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Volume 9, Number 21Space holderMay 27, 2005

Collins and UW genome scientists meet the press

Making Seattle the first stop when the National Human Genome Research Institute took its Consumer Day on the road was a no-brainer, Francis Collins, the institute director, told reporters at a UW press conference May 20. He mentioned how cooperation between genome scientists and those in other disciplines is flourishing in the local environment. He added that Seattle is unmatched in applying computer sciences and technological tools to genomics. The UW, he said, also has led in the academic study and public discussion of ethical and legal issues arising from science.

Among Seattle's other contributions, he said, were efforts to understand, on a large scale, the biology of life, the basics of disease, and the social implications of research. Other areas noted were studies of genetic variation, participation in Project ENCODE to list how parts of the genome work, improvements in screening assays, continued sequencing of human DNA, helping draft a dozen mammalian genomes, and identifying disease genes, particularly in cancer.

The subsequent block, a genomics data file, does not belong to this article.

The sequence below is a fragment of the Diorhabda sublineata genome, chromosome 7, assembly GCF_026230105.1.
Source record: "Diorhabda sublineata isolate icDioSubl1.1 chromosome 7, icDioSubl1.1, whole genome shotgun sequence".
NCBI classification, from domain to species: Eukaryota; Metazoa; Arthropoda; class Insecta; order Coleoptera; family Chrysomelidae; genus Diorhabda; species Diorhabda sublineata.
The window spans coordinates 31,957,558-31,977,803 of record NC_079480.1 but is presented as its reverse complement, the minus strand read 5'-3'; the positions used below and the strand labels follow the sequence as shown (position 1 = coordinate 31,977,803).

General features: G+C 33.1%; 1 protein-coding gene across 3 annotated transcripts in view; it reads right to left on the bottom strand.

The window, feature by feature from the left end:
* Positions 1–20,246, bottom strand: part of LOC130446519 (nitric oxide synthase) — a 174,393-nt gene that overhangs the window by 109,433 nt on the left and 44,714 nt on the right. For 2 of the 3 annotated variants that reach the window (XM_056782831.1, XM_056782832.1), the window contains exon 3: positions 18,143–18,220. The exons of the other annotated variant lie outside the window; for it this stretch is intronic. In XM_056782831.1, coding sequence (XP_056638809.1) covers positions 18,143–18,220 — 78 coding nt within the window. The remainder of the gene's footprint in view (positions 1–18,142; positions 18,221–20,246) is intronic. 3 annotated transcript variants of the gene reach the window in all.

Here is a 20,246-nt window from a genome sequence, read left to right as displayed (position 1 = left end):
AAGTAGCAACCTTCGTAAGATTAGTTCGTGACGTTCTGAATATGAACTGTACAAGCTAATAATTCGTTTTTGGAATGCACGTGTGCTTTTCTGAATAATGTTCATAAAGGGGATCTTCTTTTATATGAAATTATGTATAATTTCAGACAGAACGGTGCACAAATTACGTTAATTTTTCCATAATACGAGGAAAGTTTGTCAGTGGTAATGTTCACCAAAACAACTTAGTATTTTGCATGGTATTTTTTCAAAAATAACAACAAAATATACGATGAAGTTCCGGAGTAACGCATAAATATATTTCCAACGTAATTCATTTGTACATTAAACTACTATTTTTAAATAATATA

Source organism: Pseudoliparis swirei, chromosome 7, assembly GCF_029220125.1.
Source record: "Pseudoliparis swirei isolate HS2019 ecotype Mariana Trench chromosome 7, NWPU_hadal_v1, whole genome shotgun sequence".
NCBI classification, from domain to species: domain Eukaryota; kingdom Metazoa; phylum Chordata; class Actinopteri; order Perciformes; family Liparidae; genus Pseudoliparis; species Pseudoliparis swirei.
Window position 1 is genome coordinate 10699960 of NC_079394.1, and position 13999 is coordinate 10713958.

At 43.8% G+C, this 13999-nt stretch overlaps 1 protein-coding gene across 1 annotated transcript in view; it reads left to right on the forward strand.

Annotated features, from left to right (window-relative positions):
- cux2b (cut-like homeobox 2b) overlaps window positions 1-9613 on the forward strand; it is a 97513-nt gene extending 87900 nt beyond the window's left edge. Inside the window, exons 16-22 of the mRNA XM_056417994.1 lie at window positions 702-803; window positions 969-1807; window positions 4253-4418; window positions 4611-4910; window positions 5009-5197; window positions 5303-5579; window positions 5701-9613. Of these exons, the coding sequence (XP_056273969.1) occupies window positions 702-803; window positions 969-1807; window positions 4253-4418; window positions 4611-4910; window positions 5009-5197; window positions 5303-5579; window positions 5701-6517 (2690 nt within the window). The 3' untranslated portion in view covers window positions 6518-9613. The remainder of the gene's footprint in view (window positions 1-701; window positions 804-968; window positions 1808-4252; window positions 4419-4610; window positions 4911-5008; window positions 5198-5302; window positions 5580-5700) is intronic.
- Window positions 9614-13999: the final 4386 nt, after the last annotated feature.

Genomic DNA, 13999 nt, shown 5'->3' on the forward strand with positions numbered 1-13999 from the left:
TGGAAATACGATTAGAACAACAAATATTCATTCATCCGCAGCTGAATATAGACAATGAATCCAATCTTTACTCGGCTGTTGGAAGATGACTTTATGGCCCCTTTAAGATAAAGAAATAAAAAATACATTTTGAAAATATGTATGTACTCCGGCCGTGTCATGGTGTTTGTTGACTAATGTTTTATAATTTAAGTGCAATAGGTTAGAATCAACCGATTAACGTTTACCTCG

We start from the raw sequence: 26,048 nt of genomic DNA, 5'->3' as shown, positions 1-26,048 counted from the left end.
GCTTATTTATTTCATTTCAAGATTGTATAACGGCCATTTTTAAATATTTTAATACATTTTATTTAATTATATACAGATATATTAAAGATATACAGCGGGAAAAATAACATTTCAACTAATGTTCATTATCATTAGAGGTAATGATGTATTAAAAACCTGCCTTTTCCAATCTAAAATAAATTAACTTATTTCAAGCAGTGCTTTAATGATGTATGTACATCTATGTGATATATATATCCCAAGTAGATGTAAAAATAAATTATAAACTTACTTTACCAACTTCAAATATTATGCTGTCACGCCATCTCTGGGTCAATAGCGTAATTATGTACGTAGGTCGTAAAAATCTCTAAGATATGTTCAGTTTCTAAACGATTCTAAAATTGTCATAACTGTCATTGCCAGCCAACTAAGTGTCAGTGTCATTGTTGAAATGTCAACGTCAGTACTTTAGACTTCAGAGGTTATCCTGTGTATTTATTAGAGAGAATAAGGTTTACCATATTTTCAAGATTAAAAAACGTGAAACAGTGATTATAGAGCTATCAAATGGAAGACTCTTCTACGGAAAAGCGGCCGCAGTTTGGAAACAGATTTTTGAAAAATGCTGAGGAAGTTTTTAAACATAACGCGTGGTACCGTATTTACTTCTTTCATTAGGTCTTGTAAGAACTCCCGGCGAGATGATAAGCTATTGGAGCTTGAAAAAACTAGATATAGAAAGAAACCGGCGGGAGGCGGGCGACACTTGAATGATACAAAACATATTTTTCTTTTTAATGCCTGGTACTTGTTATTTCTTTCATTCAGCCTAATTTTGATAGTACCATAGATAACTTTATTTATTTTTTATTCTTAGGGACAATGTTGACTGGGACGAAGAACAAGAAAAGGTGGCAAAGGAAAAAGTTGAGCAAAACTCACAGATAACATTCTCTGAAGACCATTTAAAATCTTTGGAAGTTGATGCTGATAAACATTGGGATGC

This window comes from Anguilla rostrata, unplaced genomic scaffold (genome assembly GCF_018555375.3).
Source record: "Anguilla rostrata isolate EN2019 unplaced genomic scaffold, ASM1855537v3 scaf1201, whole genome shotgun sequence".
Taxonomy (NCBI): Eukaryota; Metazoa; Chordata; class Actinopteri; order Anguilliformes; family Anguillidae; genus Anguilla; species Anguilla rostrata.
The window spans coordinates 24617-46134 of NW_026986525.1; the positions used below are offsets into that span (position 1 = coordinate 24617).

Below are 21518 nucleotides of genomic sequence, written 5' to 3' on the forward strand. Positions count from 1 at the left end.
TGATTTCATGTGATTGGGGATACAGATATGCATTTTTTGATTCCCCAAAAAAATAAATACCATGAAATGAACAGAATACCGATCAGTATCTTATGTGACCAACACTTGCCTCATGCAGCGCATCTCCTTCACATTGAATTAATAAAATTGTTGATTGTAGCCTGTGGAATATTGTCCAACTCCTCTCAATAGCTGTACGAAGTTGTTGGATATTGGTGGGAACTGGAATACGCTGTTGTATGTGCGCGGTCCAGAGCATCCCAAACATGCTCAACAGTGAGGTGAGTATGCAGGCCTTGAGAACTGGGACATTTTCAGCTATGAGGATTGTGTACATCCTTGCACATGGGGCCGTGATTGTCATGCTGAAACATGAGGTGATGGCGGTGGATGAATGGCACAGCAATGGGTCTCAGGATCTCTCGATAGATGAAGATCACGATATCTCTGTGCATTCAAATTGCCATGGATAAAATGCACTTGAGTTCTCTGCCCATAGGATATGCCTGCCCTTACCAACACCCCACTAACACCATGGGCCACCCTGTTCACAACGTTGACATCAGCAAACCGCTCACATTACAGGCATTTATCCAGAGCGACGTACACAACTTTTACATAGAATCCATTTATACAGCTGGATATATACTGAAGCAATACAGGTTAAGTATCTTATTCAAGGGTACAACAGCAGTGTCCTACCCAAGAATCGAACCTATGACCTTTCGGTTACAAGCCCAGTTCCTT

Speaking with reporters, in addition to Collins, were UW faculty Maynard Olson, professor of medicine and genome sciences; Wylie Burke, professor and chair of medical history and ethics; Debbie Nickerson, professor of genome sciences; and Bob Waterston, professor and chair of genome sciences. They answered questions on personalized medicine, public fears, and political efforts to cut off acquisition of knowledge.

Collins said he feels as a physician that it would be unethical not to be working to heal disease and not to be trying to find better approaches to heart disease, cancer, mental illness, and other poorly understood or now untreatable disorders.

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